Charlie Matthews has become the latest player from England to enlist for a stint in Japanese club rugby, the 28-year-old lock joining Kamaishi Seawaves on the same day that hooker/back row Ashley Johnson, the 34-year-old former Springbok, revealed he was also leaving Premiership club Wasps.
“After eight enjoyable years in the Premiership I have decided that the time is right for my young family and I to take up an exciting opportunity to play in Japan, for Kamaishi Seawaves,” explained Matthews, who made 163 appearances for Harlequins before joining Wasps in 2018. He made 28 appearances before the 2019/20 season was suspended by the coronavirus pandemic.
Johnson carved out his reputation at the Cheetahs in 2006, going on to play for South Africa on three occasions in 2011 before switching to Wasps in 2012 when he enjoyed a lengthy career that numbered 198 appearances and 42 tries scored.
“I would like to thank everyone at Wasps that was part of my incredible journey during the last eight years,” said Johnson. “I have played alongside some incredibly talented players in my time at Wasps and, more importantly, I’ve made some lifelong friends.
“To Dai Young, who signed me back in 2012, thank you for believing and taking a chance on me – I will be forever grateful. Relocating to Coventry and playing at the Ricoh is certainly one of the highlights of my career.”
Commenting on the departures, Lee Blackett, who took over as head coach following the exit of Young last February, said: “Ashley has to go down as one of the best signings in Wasps history. He has become a fan favourite for several reasons, whether it’s his barnstorming carries, massive gain line stopping tackles or for being a very humble character.
“I would just like to thank Charlie for his massive efforts over the last two seasons. He has always given his best to the club, on and off the field. It’s a shame his Wasps career has ended before the season is over as he was playing some of his best rugby before we went into lockdown.”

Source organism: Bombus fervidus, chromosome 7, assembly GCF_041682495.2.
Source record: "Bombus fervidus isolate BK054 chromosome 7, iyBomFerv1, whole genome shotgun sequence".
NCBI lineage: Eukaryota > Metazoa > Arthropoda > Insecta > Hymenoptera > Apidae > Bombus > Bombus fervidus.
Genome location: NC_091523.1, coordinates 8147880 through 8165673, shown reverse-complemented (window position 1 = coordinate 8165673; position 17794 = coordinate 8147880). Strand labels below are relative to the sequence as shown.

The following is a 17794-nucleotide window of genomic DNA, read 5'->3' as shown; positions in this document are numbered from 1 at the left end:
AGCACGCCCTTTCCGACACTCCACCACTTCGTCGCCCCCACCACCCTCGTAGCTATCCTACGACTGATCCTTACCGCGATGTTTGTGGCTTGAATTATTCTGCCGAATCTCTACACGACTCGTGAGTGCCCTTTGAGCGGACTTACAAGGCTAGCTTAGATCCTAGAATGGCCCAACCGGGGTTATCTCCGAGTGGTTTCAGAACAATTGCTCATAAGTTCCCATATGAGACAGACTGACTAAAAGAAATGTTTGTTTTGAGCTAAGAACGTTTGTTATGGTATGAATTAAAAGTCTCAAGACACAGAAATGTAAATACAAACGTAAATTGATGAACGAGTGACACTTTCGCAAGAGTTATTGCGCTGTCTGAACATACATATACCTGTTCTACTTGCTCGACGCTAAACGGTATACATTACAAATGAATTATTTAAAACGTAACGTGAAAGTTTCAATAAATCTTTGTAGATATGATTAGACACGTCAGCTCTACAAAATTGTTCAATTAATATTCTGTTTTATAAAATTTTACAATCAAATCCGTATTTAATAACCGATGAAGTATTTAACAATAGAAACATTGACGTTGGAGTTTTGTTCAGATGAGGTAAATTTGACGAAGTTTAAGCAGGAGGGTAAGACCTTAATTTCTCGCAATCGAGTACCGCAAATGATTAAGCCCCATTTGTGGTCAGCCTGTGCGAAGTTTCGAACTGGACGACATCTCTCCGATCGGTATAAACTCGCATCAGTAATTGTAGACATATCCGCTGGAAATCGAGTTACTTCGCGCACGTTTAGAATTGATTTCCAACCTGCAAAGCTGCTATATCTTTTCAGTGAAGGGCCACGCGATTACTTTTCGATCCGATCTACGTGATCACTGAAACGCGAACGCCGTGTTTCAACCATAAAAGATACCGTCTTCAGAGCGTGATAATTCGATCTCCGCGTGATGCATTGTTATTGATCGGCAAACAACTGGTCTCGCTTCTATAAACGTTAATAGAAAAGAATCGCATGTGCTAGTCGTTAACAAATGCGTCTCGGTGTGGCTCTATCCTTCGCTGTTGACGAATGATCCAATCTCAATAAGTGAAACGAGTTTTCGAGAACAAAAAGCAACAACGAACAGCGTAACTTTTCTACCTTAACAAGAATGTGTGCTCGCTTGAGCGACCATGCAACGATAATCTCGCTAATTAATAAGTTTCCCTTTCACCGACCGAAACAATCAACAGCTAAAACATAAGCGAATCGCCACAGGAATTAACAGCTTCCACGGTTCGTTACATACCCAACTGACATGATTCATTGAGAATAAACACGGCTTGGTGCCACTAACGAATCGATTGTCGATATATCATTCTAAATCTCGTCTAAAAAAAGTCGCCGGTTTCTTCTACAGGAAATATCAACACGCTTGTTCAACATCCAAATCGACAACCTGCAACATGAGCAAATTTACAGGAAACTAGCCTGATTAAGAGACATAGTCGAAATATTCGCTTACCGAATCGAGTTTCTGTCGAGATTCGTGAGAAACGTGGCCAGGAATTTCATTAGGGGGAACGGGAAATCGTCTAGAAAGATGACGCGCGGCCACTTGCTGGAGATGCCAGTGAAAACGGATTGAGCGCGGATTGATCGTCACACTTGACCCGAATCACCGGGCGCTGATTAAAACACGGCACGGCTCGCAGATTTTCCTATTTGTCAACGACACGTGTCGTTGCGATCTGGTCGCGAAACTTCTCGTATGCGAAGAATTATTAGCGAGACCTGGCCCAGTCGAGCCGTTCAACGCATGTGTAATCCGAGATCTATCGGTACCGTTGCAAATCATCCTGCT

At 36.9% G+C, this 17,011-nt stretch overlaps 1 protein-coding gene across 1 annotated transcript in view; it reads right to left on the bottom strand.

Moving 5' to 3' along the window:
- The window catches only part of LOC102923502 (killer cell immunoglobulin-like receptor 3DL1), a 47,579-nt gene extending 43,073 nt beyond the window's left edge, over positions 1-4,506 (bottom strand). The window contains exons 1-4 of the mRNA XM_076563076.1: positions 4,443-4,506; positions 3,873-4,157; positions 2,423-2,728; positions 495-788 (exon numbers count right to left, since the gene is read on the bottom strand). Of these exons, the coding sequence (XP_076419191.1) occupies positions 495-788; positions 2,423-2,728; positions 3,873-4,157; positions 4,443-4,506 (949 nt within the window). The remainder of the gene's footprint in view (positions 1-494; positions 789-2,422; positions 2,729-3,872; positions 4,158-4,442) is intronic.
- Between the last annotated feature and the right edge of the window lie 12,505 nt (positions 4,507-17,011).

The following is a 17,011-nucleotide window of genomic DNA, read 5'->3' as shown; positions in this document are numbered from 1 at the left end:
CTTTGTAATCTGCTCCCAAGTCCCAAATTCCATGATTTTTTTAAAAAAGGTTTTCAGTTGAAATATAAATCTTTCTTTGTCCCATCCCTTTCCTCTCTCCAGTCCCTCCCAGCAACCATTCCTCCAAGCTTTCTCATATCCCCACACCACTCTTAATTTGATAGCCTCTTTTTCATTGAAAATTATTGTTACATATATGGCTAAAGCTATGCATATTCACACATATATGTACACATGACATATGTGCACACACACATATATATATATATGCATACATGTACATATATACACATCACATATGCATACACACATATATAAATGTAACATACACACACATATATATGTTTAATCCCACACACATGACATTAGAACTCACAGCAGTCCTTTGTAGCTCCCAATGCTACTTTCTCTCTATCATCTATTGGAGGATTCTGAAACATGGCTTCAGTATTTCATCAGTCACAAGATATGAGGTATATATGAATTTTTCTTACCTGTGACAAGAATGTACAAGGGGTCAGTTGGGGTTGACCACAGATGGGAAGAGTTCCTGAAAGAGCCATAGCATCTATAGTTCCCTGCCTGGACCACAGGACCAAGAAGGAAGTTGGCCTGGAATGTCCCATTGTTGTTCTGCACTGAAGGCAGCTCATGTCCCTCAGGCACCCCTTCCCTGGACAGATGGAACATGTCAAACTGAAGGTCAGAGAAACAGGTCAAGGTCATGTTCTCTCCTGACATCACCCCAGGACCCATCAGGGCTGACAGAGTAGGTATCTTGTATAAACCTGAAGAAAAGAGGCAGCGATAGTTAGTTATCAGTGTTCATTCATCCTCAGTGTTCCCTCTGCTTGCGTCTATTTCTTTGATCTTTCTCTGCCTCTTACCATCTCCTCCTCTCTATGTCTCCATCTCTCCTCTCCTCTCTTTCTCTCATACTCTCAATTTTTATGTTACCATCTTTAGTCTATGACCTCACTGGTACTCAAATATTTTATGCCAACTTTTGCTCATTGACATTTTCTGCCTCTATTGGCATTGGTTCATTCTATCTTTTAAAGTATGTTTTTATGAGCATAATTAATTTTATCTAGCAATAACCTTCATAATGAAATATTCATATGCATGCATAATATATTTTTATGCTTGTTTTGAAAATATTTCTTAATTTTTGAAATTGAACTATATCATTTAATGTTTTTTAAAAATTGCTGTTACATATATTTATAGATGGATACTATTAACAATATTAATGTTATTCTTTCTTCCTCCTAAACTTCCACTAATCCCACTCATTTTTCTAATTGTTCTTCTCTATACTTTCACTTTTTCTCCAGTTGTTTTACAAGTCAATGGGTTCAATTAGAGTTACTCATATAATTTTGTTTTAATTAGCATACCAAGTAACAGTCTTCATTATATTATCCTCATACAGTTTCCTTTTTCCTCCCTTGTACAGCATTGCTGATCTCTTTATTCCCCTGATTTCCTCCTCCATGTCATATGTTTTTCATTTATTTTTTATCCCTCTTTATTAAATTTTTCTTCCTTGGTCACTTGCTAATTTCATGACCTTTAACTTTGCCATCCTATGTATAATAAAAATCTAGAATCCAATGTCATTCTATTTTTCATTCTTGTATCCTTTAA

Johnson was suspended from playing in 2018 after mistakenly ingesting one of his wife’s fat-stripping tablets instead of his own legal supplement. Speaking to RugbyPass last year about the ban he said: “Mentally it was really tough. My mental health was challenged, so it was just awesome to be in a really good space to come back and perform at the level I know I can.
“It’s a tough old situation. Mental health is something, especially from a rugby player’s point, that is being talked a lot. When you go away from the squad it’s a very lonely place and you have to deal with stuff on your own.
'It was really tough. My mental health was challenged, so it was awesome to come back and perform at the level I know I can'
— RugbyPass (@RugbyPass) March 31, 2019
“The RPA [Rugby Players’ Association] was amazing, just to put a hand over my shoulder and make sure I knew what to do if I need to talk to someone. It was just about surrounding yourself with people who know who you are, friends that support you, positive reinforcement all the time. It’s just being around people.
“They said, ‘Listen, we can still go for a beer, you’re still part of this club, still one of our mates’. The boys were brilliant. They supported me so much. Even just a little text, a little hand on the shoulder.
“Then when I came back I wanted to do it for them. I wanted to be in a really good place where I could contribute and show them the same love and faith they showed me when I went through that difficult period.”
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